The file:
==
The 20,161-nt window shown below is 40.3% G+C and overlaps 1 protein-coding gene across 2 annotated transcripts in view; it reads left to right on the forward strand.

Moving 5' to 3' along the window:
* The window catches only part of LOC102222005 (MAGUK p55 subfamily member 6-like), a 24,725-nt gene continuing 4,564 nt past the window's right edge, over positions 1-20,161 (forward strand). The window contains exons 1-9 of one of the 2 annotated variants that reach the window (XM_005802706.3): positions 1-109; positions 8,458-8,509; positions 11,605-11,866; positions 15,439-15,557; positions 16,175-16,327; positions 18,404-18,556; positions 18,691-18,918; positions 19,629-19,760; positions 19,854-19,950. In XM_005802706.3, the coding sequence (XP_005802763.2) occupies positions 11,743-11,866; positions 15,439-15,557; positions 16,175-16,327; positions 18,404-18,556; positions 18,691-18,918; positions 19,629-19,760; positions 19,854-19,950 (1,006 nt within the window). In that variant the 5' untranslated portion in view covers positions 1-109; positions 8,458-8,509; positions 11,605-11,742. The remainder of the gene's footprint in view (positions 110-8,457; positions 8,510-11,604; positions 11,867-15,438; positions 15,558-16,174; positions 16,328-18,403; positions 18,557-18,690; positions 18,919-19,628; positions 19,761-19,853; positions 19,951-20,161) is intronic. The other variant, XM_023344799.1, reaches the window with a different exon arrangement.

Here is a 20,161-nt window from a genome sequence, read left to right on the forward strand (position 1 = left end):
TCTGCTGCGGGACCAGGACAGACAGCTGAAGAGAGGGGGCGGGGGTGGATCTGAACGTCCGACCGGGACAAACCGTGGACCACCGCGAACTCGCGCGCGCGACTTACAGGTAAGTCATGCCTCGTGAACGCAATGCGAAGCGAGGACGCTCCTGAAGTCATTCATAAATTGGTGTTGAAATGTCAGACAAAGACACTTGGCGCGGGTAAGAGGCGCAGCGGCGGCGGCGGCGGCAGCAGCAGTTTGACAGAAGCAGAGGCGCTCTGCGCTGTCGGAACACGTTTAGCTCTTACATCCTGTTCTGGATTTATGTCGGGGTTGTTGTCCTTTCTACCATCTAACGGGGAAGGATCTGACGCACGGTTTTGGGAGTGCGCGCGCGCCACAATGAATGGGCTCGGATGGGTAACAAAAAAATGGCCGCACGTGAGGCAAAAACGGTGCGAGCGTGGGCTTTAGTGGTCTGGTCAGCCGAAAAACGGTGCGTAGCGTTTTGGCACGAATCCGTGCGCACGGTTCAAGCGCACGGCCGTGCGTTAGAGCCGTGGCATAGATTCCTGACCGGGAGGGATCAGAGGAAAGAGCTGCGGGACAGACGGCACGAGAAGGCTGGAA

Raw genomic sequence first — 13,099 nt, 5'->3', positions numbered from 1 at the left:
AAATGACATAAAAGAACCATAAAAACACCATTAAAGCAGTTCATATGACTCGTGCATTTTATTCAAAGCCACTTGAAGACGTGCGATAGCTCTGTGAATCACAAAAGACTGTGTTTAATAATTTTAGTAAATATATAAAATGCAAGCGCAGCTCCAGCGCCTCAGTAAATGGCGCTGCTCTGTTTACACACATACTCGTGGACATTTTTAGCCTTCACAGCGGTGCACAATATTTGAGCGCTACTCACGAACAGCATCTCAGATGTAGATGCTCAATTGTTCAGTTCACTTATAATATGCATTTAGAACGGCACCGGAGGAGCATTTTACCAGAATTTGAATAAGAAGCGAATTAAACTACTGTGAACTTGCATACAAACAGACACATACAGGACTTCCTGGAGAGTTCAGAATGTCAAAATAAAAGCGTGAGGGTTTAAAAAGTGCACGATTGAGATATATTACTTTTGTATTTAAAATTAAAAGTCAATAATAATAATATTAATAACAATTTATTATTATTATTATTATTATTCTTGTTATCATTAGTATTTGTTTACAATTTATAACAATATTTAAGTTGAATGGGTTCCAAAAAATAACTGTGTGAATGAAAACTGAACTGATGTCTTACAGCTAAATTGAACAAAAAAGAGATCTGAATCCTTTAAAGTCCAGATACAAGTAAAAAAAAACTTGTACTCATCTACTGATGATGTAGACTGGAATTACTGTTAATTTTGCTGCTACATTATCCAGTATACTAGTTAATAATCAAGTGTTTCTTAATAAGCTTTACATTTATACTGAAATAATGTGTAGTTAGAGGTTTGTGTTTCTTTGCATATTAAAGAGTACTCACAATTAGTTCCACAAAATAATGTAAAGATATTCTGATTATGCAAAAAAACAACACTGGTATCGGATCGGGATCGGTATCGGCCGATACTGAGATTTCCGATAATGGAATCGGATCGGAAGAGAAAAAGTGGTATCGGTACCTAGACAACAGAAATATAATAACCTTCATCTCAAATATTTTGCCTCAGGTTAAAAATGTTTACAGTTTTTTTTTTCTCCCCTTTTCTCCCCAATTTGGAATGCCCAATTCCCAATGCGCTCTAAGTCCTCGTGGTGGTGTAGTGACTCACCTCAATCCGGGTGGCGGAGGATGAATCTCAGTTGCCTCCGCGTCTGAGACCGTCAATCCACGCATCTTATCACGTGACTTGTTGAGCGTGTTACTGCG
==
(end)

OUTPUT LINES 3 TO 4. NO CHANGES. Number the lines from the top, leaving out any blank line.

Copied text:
* The window catches only part of LOC102222005 (MAGUK p55 subfamily member 6-like), a 24,725-nt gene continuing 4,564 nt past the window's right edge, over positions 1-20,161 (forward strand). The window contains exons 1-9 of one of the 2 annotated variants that reach the window (XM_005802706.3): positions 1-109; positions 8,458-8,509; positions 11,605-11,866; positions 15,439-15,557; positions 16,175-16,327; positions 18,404-18,556; positions 18,691-18,918; positions 19,629-19,760; positions 19,854-19,950. In XM_005802706.3, the coding sequence (XP_005802763.2) occupies positions 11,743-11,866; positions 15,439-15,557; positions 16,175-16,327; positions 18,404-18,556; positions 18,691-18,918; positions 19,629-19,760; positions 19,854-19,950 (1,006 nt within the window). In that variant the 5' untranslated portion in view covers positions 1-109; positions 8,458-8,509; positions 11,605-11,742. The remainder of the gene's footprint in view (positions 110-8,457; positions 8,510-11,604; positions 11,867-15,438; positions 15,558-16,174; positions 16,328-18,403; positions 18,557-18,690; positions 18,919-19,628; positions 19,761-19,853; positions 19,951-20,161) is intronic. The other variant, XM_023344799.1, reaches the window with a different exon arrangement.

Here is a 20,161-nt window from a genome sequence, read left to right on the forward strand (position 1 = left end):